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A Loss For Words Book Review

1094 words - 5 pages

1. Throughout A Loss for Words, Lou Ann discusses the impact of having deaf parents played in her and her sister’s childhood. Some examples include, being an interpreter and a guide for her parents while she was growing up, causing her to more of an adult rather than being a child (Walker, 1986, p. 2). Lou Ann never minded though she loved to feel important and to help her parents, along with her two sisters, with their business affairs. It was not always easy though Lou Ann says that, “in a few instances I was an unfaithful go-between,” for instance, “the garage mechanic who refused to serve them because [her parents] were deaf” (Walker, 1986, p. 21). As children of deaf parents, Lou Ann and her sister were apart of the deaf culture, but they were also the connection to the hearing world as well. Her parents would often look to her for clues in different situations such as a thunderstorm, someone walking into a room, etc., but they never tried to place any pressure on her it simply came naturally to Lou Ann to help her parents because they relied on her. If I were Lou Ann I probably would have done the same thing, no one should feel helpless and have no one that can help them accomplish tasks that need to be done.

2. When it came to interpreting for her parents, I think Lou Ann never interpreted to her parents the negative labels she heard people say about them, because she did not want to hurt their feelings. Although she could hear the negative things, such as, “’Huh, I didn’t think mutes were allowed to have driver’s licenses’,” it wasn’t necessary for her parents to know that was what the man behind the counter at the gas station had said (Walker, 1986, p. 9). In the book she recalls the, “Long ago [she’s] gotten used to hearing those kinds of comments, But [she] never could get used to the way they made [her] churn inside” (Walker, 1986, p. 9). I too would feel this way no matter what the negative label is and who it’s being said about, there is no reason other than ignorance to apply a label without truly understanding the situation. Not saying that everyone is ignorant or perfect, but that we are human and that, we should understand a situation and not just through out negative labels.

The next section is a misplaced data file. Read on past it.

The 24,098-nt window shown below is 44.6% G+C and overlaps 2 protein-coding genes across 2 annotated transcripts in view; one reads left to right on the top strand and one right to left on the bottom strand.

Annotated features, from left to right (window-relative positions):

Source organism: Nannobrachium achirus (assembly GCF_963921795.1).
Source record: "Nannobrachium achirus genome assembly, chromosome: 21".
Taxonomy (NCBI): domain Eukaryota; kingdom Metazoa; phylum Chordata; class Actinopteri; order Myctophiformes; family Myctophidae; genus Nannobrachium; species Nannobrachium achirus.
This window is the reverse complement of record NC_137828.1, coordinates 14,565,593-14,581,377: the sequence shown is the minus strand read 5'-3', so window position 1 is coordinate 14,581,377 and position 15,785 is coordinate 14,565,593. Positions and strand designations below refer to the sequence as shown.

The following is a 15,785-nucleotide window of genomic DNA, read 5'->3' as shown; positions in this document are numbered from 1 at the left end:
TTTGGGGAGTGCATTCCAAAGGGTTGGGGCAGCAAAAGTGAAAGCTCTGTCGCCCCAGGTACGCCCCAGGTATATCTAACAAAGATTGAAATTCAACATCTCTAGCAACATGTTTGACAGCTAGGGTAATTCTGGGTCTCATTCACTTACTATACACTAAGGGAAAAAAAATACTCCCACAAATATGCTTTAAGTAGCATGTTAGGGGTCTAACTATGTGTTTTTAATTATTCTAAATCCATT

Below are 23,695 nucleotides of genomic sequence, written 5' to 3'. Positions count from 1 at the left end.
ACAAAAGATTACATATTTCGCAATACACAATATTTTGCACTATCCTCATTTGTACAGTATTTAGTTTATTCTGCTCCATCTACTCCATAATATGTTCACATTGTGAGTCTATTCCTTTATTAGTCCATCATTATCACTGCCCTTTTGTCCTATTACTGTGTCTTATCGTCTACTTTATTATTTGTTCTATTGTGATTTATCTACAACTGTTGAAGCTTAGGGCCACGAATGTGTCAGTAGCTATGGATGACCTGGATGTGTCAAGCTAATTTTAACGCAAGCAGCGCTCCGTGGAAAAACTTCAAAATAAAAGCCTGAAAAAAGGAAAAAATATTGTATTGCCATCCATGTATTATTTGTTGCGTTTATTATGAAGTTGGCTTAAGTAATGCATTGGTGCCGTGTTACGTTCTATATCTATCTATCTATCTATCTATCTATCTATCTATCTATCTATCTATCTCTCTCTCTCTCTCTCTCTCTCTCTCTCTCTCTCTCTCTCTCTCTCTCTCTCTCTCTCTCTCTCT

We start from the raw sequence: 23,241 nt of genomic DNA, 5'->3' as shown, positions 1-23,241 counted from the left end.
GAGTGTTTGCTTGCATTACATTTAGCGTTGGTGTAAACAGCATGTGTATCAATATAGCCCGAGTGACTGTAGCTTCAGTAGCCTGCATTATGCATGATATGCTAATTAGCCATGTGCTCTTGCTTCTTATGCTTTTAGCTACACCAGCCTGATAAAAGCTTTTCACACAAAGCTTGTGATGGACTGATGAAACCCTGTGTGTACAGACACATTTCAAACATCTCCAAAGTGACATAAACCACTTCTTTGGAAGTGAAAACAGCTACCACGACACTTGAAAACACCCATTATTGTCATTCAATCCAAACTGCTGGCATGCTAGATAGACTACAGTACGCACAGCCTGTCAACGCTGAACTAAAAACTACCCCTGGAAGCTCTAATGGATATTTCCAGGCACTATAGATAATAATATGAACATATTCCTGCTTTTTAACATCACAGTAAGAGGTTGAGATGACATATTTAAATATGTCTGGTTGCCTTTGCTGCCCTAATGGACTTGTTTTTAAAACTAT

3. When comparing the relationship between Lou Ann’s maternal grandparents and their daughter to the relationship between Lou Ann’s paternal grandparents and their son, there is some contrast. Lou Ann’s paternal grandparents seem to through themselves into their church activities and ignore the problem. To make matters worse, when her H.T. her paternal grandfather wanted something conveyed to her father, he usually told her grandmother Nellie. He would say something like, “‘Tell the boy to chop some firewood,’ …without even looking [her] father in the face, and then he’s turn on his heel and leave the room” (Walker, 1986, p. 20). On the other hand, Lou Ann’s maternal grandparents were bewildered by...

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